A Sentimental Journey
- No. 03
w/e 16 September 2007
this week's pictures were taken with a Kodak DX6490
Gonna take a Sentimental Journey, Gonna set my
heart at ease.
Gonna make a Sentimental Journey, to renew old memories.
This didn't start out as a sentimental journey - it just
turned out that way. It was one of those late summer days when
nothing else was pressing so we decided on a run out to Matlock.
After a brief stop for coffee at Sir Richard Arkwright's Masson
Mills and a look around the early 19th century building which
is now used by a number of companies as a retail outlet, we were
soon on our way again and driving into the centre of Matlock
Bath. You could easily spend a couple of hours or more at the
Mill which also houses an exhibition, conference centre, and
a working textile museum - but not today.
We managed to find a parking space right outside the original
Victorian Thermal Baths which now houses a number of attractions
including an aquarium and a hologram gallery in one of Derbyshire's
tourist hotspots. Matlock Bath is also a mecca for bikers especially
at weekends and Bank Holidays and even midweek, there were still
a number of motorbikes to be seen like this one above left also
parked near the aquarium.
On our way into Matlock Bath, we had passed the imposing Pavilion
on the right hand side of the road. The building is now home
to the Peak District Mining Museum and the Tourist Information
Centre but was built about 1906 as the social centre of the town.
I say "town" but there are several small locations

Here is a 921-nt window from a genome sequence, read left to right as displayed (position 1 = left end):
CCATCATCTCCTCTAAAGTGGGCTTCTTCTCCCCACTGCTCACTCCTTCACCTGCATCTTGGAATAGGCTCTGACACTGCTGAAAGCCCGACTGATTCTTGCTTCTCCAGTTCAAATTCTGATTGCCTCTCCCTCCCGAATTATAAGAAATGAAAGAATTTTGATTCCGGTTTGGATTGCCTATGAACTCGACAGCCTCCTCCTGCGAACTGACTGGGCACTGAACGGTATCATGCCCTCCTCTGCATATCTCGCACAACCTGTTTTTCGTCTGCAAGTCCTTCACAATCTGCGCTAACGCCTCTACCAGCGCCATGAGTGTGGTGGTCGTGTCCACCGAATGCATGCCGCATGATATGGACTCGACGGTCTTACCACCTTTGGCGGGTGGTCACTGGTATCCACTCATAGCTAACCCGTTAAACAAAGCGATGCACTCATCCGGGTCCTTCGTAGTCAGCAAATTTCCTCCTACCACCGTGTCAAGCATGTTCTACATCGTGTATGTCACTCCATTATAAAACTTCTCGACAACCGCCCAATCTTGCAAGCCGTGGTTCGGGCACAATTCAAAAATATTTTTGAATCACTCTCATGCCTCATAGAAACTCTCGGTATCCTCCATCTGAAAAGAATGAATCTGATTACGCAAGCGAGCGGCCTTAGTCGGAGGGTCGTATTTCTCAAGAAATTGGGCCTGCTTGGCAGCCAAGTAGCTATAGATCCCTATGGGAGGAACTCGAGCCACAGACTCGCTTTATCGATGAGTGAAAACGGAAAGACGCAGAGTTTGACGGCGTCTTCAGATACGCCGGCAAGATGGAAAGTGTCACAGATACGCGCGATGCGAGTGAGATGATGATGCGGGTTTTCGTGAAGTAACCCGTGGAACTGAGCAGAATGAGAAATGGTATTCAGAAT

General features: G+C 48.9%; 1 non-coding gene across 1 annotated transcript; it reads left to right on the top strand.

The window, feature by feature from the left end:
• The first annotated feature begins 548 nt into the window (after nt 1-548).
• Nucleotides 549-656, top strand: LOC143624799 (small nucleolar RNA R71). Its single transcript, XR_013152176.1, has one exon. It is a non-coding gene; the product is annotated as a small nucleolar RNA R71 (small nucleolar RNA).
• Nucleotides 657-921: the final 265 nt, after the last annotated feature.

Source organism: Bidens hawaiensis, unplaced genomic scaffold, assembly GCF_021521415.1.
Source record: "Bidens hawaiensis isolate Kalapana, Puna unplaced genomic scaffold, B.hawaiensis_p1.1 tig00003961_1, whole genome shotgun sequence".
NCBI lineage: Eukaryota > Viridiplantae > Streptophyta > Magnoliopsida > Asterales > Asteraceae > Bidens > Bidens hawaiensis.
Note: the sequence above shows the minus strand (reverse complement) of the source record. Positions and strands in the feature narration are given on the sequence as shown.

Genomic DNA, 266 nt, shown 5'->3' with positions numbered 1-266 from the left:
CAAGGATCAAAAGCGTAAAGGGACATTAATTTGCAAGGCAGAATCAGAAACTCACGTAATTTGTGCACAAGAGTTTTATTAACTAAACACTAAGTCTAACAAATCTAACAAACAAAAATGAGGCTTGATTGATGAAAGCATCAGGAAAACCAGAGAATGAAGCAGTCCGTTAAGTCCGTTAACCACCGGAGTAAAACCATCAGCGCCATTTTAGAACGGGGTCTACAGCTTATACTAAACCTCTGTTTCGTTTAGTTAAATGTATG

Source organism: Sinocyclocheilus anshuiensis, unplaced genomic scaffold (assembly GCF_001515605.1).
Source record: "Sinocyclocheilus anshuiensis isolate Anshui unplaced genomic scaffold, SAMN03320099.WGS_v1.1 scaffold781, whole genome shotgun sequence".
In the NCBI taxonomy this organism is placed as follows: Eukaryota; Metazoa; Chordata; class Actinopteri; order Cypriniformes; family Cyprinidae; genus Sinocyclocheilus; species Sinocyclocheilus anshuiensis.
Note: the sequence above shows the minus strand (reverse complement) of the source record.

variously quoted as between five and eight that together now
form the area known collectively as Matlock. Matlock Bath however
has retained its own identity being described in one guidebook
as "the lively end of town, with lots happening in and around
the Pavilion by the Derwent." Across the road from the Pavilion
and possibly easily missed by visitors intent of visiting the
museum, is a small fountain with an adjacent plaque that details
its interesting history.
Next to the fountain is the Fishpond pub which unsurprisingly
overlooks the fishpond, resplendent with colourful fish, next
to the Pavilion. It was here that the nostalgia kicked in as
I recalled a visit here nearly half a century ago. It's strange
how memories fade with time - some parts of that trip are as
clear as day but others have been swallowed by the mists of time.
To cut a long story short, together with a number of school friends
- I think there were five of us - I cycled the eighteen miles
or so to Matlock Bath from Ilkeston. I vividly remember getting
a puncture on the way and buying a repair kit from the bike shop
in Codnor Market Place, about seven or eight miles from home.
Having effected the repair we continued to Matlock Bath but the
tyre was flat again when we arrived. It was here by the fishpond
that I again repaired the puncture.
While I recall a little more of the story, enjoy these views
of North Parade (bottom left) and South Parade (top left) as
seen from the Jubilee Bridge (right) over the River Derwent.